Ma Petite Chou

After all of last week’s bacon, beer and cake (and, of course, the unfortunate pants incident), I decided to declare this week the week of the vegetable. Hooray for veggies! And whole pairs of jeans!

I recently came across this recipe, featuring cabbage (and not much else, actually – the recipe is supremely simple), and decided to try it on for size as Tuesday’s dinner. The result was so satisfying that I decided to re-declare this week as the week of the cabbage. Hooray for cabbage! Cabbage is, in my opinion, a highly underrated and misunderstood vegetable. (Except in France, where ma petite chou - my little cabbage - is used as a term of endearment. Adorable, n'est pas? Those French are onto something.) Usually busy being smothered by mayonnaise in coleslaw or playing second fiddle to boiled corned beef, cabbage is crisp and leafy and downright delicious, and deserves to be cast as the leading lady every now and again, I say.

So, on Tuesday night, cabbage was the Kate Winslet in the cast of components for my tasty dinner of cabbage with hot sauce. I used Savoy cabbage instead of green cabbage, and added a capful of toasted sesame oil to the soy sauce/hot sauce mix, because I was feeling fancy, that’s why. Savoy cabbage is often described as the king or queen of cabbage, mostly because it’s the sweetest, tenderest of its species. It’s also the belle of the cabbage patch ball – it has pretty, crinkly, puckered leaves instead of plain old smooth ones. Eating Savoy cabbage is kind of like putting on your Sunday best – your pretty, lace petticoat instead of your everyday taffeta. You know, if you’re Laura Ingalls Wilder.

In keeping with cabbage week, Wednesday night’s dinner featured kale (which, incidentally, is in the cabbage family) with chickpeas, pancetta, and asiago cheese. Let me tell you something about kale. It seems sort of scary, what with all of its giant, husky, deep-green, curly-tipped leaves, but boy, that stuff is good. It’s wintery and fresh and satisfyingly crunchy, if you’re careful not to overcook it. Also, kale is a super food. I don’t mean it’s a super food in the sense of, like, “hey, that kale sure is swell.” I mean it’s a superfood, and should get a blue spandex suit of its own. Not only does kale contain certain cancer-fighting and cell-detoxification compounds, one cup of the stuff provides obscene amounts of vitamins A, K, C, E, fiber, calcium, potassium and iron, as well as over 25% of your recommended daily dose of manganese.* So, you know, that’s good. I bet if A-Rod had discovered the super powers behind this particular form of cabbage, he would have put down the steroids and started munching stalks of kale. Chase Utley…take note.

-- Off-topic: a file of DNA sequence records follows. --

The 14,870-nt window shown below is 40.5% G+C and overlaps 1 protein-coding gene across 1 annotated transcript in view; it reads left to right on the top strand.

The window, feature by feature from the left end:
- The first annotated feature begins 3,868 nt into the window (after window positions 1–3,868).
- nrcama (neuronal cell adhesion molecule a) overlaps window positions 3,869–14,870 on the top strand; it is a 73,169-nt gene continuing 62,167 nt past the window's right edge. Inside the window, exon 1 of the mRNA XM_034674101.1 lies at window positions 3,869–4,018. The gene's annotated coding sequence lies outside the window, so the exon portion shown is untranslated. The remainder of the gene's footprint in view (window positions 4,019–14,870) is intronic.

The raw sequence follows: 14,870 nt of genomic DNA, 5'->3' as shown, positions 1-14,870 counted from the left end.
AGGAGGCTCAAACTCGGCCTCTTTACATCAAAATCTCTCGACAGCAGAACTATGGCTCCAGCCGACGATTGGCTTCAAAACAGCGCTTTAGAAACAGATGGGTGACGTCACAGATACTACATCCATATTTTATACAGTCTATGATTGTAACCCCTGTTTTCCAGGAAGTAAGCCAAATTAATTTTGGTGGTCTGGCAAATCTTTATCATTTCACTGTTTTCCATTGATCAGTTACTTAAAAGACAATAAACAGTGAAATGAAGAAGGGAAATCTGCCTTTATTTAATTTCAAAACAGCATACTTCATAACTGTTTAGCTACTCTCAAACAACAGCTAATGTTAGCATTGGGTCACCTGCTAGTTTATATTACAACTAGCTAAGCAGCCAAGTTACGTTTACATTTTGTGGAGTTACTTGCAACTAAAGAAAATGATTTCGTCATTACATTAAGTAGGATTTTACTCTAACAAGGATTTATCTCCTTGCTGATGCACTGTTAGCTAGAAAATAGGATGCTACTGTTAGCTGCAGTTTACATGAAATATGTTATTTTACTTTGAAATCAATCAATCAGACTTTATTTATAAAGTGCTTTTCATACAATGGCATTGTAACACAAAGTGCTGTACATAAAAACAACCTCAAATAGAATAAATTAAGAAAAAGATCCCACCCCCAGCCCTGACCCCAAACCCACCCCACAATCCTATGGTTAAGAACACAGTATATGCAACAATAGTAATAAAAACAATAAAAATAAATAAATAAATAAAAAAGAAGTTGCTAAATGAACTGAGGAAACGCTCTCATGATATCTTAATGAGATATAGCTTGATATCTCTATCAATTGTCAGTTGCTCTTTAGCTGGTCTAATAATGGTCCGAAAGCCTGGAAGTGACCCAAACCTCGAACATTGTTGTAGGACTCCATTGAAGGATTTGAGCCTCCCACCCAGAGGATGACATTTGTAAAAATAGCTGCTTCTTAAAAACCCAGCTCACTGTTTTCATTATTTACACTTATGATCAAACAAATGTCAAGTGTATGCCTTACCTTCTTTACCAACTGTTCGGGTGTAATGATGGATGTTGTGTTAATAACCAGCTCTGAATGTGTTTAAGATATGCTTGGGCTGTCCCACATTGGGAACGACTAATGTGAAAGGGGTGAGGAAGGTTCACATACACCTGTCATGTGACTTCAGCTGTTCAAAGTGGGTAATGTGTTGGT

Above, the beginnings of kale with chickpeas, pancetta and asiago. (Please excuse my blurry photography. Also, the lighter looking rectangles are hunks of leftover cabbage. I figured since they're cousins, they wouldn't mind sharing a pot). Below, the cheesy, cheesy end.

Kale with Chickpeas, Pancetta and Asiago

I had a few helpings of this as a meal for dinner, but it would also make a great side dish for roast chicken or pork. If you’re eating it as a meal, this dish serves about 4. As a side dish, it could serve about 8.


  • 4 ounces pancetta, chopped
  • 1 small onion, chopped
  • 1 tablespoon chopped garlic (about 2-3 cloves)
  • 6-8 cups kale, tough stems removed, cleaned and roughly chopped
  • 1 cup chick peas (rinsed and drained, if using canned)
  • 2/3 cup chicken broth
  • Juice from ½ lemon
  • Salt and pepper (to taste – I used about ½ tsp salt and 1 tsp pepper)
  • 1 cup shredded asiago cheese
  • ¼ cup shredded parmesan cheese


Preheat your broiler. In a deep pan or Dutch oven, sauté the pancetta over medium heat until crispy, then remove from the pan. Add the onions and garlic, and sweat until soft and translucent (if the pan seems too dry, add a splash of olive oil to get things going). Add the chickpeas, kale and chicken stock and simmer, letting the kale wilt slightly and the chickpeas get warm (add the kale in batches, if there doesn’t seem to be room enough in the pot). When the kale has softened up, add the lemon juice, salt and pepper, and let simmer until most of the liquid has reduced from the pan.

If using a regular pan, transfer the kale mixture to a baking dish (the dish is going under the broiler, so you’ll want to make sure you use a pan or dish suited to withstand the heat – a Dutch oven or glass baking dish should be fine). Sprinkle the crisped pancetta on top of the kale mixture, and then top with the shredded cheeses. Place the dish under the broiler for 1-2 minutes, until the cheese is brown and bubbly. Serve immediately.

*Thanks, World’s Healthiest Foods website (whfoods.com).


A cheerful mix of bacon, Ryan Adams, and lemon cake

I was feeling sort of blue this week. Maybe it was the end of my food-and-family-filled Midwest extravaganza, or the fact that it snowed all over Boston. Again. Or maybe it was because of the 4-inch long rip that appeared down the back pocket seam of my dark skinny jeans on Friday - while I was still in them. At work. That definitely could have been it. Then again, maybe I was feeling blue because I subconsciously wanted to match my emotional state to the color of my lips and fingertips - after the heat in my apartment decided to stop working. At any rate, one thing was clear when Friday afternoon finally rolled around: I needed bacon, Ryan Adams, and lemon cake.